Sometimes you may need more help than home remedies. There are medications to help control blood pressure and cholesterol levels. Surgery using a balloon or a stent is also a possibility, as well as procedures to by-pass the blockage.
When cold feet, leg pain, or other symptoms indicate poor circulation, come visit the foot doctors at Rocky Mountain Foot & Ankle Center for evaluation, diagnosis, and treatment. Call our Wheat Ridge, Golden, Evergreen, or Granby, CO, offices at (303) 423-2520 for an appointment.
Why are my feet always cold?
There are several possible reasons for your cold feet and toes. The most obvious is that they have been exposed to cold air without protection, but there can be many medical conditions behind them as well. A common one is plaque buildup in the blood vessels (peripheral vascular disease) that causes poor blood flow.
Other diseases like diabetes, arteriosclerosis, neuropathy, and Raynaud’s phenomenon could also be the reason your feet feel cold. A common factor in most of these is that they cause the blood vessels to narrow or constrict.
When plaque buildup is the issue, exercise to keep your blood flowing is so important to treat and prevent problems. So is a diet low in saturated fat and cholesterol, which you can monitor at home.
We offer many other treatments at Rocky Mountain Foot & Ankle Center when the situation has gotten worse and is causing pain. Medications and surgical procedures can help open up your arteries and veins and increase blood flow to your feet and toes. Call our office in Wheat Ridge, Golden, Evergreen, or Granby, CO at (303) 423-2520 and let us help you get your toes warm again.
Do ganglion cysts require surgery?
Those soft lumps on the top of your feet are benign, but they can still cause pain and problems wearing shoes. Surgery for ganglion cysts is not always necessary, though. The cyst may shrink on its own over time, or even disappear completely without treatment.
If the growth persists, or if it is painful or causes skin friction in your shoes, we can try other methods of treatment for cysts. Sometimes immobilizing your foot with a splint can reduce joint movement enough so the pain of the cyst goes away. We can also try aspirating it—removing the fluid from the sac with a needle. This is done with local anesthetic and sterile equipment, and may involve injecting an enzyme to thin the fluid and a follow-up injection of a steroid to keep the cyst from returning.
However, sometimes these methods don’t take care of the problem, and then we can completely remove the fluid sac and the stem that attaches it with surgery. Call (303) 423-2520 and schedule an appointment at Rocky Mountain Foot & Ankle Center in Wheat Ridge, Golden, Evergreen, or Granby, CO or use our online form to connect with us about your foot problems.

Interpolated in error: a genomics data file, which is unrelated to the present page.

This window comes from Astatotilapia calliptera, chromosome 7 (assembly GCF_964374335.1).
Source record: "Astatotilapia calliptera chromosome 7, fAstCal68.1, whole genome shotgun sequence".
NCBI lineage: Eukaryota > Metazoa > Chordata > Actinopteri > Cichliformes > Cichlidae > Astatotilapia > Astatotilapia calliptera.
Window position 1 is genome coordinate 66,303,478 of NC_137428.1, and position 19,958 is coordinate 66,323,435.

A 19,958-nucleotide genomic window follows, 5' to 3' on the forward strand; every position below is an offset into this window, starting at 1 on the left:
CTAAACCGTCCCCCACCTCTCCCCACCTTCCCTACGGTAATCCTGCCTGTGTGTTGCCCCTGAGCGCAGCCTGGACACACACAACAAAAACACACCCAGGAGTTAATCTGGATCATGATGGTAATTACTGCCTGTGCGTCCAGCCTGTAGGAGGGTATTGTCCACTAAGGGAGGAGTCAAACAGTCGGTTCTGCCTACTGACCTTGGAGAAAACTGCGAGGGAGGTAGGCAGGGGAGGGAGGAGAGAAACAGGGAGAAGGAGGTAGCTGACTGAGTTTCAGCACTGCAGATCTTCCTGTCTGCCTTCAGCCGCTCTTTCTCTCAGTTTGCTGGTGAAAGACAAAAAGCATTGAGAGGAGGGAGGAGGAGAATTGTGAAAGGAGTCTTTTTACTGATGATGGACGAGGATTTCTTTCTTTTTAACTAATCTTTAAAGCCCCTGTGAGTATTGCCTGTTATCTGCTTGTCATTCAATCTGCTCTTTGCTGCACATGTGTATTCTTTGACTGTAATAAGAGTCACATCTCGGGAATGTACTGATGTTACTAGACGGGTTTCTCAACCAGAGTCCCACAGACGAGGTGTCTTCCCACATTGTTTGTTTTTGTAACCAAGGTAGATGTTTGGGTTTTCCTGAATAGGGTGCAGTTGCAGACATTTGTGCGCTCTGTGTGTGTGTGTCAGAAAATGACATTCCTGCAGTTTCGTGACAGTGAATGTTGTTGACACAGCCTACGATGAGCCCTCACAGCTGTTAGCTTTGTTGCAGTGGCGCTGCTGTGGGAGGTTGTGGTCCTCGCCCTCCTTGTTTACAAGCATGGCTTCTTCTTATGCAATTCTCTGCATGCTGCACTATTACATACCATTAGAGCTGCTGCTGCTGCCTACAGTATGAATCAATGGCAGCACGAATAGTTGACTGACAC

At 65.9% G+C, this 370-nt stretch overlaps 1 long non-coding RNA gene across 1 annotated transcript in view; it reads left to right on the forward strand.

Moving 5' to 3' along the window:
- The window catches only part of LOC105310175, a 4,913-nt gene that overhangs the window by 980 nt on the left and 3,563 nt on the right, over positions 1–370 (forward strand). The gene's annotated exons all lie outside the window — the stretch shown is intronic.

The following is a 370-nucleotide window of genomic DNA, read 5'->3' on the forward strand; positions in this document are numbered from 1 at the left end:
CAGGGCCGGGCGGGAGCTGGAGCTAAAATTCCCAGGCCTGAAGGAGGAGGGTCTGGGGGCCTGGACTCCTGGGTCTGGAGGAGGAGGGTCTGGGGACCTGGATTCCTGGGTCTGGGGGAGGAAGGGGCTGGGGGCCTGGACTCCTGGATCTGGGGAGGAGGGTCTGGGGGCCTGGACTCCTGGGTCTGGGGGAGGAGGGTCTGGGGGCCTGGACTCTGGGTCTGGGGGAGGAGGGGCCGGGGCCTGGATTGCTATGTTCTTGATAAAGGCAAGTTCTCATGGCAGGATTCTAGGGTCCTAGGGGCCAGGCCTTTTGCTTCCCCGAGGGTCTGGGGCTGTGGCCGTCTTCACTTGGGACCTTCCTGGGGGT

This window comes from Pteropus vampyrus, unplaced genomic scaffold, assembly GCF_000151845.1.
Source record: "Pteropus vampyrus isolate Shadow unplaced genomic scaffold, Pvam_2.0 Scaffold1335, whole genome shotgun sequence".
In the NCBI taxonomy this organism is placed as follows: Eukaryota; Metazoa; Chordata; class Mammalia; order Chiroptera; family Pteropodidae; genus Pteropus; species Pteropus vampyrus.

Are ganglion cysts cancerous?
Are lumps always cancer? No, and ganglion cysts are one example. This sac of fluid originates in a tendon or joint and it is benign. It may get bigger, like a cancerous tumor, but that is not due to abnormal cell activity. It is just the way these puzzling growths seem to behave.
The exact causes are not known, but a previous injury or a bulge in the covering of the tendon could be a factor, as the fluid in the sac is very similar. Osteoarthritis is also associated with them, and the cyst can be more painful when movement of the joint it is attached to increases.
At Rocky Mountain Foot & Ankle Center in Colorado, our foot specialists may not know why this benign growth formed on your foot, but we are certainly expert at treating it. Immobilization to reduce joint movement, aspirating the fluid from the cyst with a needle, and removing the entire cyst and its stem surgically are the main treatment options. If you are bothered by a soft lump on your foot or ankle, give us a call at (303) 423-2520 and set up an appointment at our Wheat Ridge, Golden, Evergreen, or Granby, CO location.
Is it safe to pop my blister?
The bubble of a blister forms a barrier against dirt and infection and cushions the tender tissue underneath. Popping and draining it removes these protections and opens your body to bacteria. It is not really safe to pop a blister, so we recommend that you leave it alone.
The best thing to do is simply keep the area clean and cover it with a loose bandage. New skin will form underneath and absorb the extra fluid. Eventually, the outer layer will dry up and loosen on its own accord before dropping off.
The only reason to consider draining a blister is if it is really large and painful. Even in that case, it is better to let a foot expert like the staff at Rocky Mountain Foot & Ankle Center handle it. If you have a disease like diabetes, poor circulation, nerve damage, HIV, cancer or heart issues, you should seek medical help for a blister. If something other than friction—like chicken pox or an allergic reaction—caused it, the problem can spread if it is popped.
For help with your blister, reach our offices in Wheat Ridge, Golden, Evergreen, or Granby, CO by dialing (303) 423-2520, or set up an appointment online.
How can I prevent blisters on my feet?
In many cases, preventing blisters mainly comes down to what you put on your feet. Here are some things you need to look for when choosing a pair of running or athletic shoes:
- Comfortable fit, with a good ½” to ¾” space beyond the end of your longest toe
- Wide enough to avoid friction at the sides of the big and pinky toes
- High enough not to rub the tops of your toes
- Lace snugly to hold your heel in place without slipping
- Fit well with the thickest socks you will wear in them
Other tricks to keep blisters away include applying petroleum jelly on hotspots (friction points) before donning your socks, and reapplying as needed. This lubricates your skin to reduce shear between its layers. Using moleskin pads in areas of risk also helps. Adhesive silicone pads act like a second skin to protect tender areas. You can also apply antiperspirant to help keep your feet drier, and use lamb’s wool between toes to reduce friction.
For more helpful hints on lowering your risk for blisters, or to treat a large and painful one, call Rocky Mountain Foot & Ankle Center at (303) 423-2520 to set up a visit.